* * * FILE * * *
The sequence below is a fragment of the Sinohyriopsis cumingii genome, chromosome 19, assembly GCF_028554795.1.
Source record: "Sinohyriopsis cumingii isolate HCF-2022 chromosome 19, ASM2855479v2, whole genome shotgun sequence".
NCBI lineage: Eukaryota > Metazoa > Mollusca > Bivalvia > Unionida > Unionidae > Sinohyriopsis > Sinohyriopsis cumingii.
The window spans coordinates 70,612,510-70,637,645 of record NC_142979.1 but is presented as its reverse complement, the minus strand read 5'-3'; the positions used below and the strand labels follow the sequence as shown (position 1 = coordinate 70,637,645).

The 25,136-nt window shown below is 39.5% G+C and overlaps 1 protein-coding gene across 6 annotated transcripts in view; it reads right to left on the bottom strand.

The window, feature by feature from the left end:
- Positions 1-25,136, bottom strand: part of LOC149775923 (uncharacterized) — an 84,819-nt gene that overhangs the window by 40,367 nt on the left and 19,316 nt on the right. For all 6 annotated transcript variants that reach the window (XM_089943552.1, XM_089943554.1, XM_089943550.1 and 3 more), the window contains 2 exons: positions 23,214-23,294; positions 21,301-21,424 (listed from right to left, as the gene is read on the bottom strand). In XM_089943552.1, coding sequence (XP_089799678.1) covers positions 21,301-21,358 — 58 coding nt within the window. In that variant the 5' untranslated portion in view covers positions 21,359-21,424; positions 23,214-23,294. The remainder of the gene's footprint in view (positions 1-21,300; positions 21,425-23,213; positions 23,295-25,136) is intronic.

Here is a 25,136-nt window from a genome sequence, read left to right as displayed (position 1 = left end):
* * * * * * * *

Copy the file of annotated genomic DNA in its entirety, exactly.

The sequence below is a fragment of the Sinohyriopsis cumingii genome, chromosome 19, assembly GCF_028554795.1.
Source record: "Sinohyriopsis cumingii isolate HCF-2022 chromosome 19, ASM2855479v2, whole genome shotgun sequence".
NCBI lineage: Eukaryota > Metazoa > Mollusca > Bivalvia > Unionida > Unionidae > Sinohyriopsis > Sinohyriopsis cumingii.
The window spans coordinates 70,612,510-70,637,645 of record NC_142979.1 but is presented as its reverse complement, the minus strand read 5'-3'; the positions used below and the strand labels follow the sequence as shown (position 1 = coordinate 70,637,645).

The 25,136-nt window shown below is 39.5% G+C and overlaps 1 protein-coding gene across 6 annotated transcripts in view; it reads right to left on the bottom strand.

The window, feature by feature from the left end:
- Positions 1-25,136, bottom strand: part of LOC149775923 (uncharacterized) — an 84,819-nt gene that overhangs the window by 40,367 nt on the left and 19,316 nt on the right. For all 6 annotated transcript variants that reach the window (XM_089943552.1, XM_089943554.1, XM_089943550.1 and 3 more), the window contains 2 exons: positions 23,214-23,294; positions 21,301-21,424 (listed from right to left, as the gene is read on the bottom strand). In XM_089943552.1, coding sequence (XP_089799678.1) covers positions 21,301-21,358 — 58 coding nt within the window. In that variant the 5' untranslated portion in view covers positions 21,359-21,424; positions 23,214-23,294. The remainder of the gene's footprint in view (positions 1-21,300; positions 21,425-23,213; positions 23,295-25,136) is intronic.

Here is a 25,136-nt window from a genome sequence, read left to right as displayed (position 1 = left end):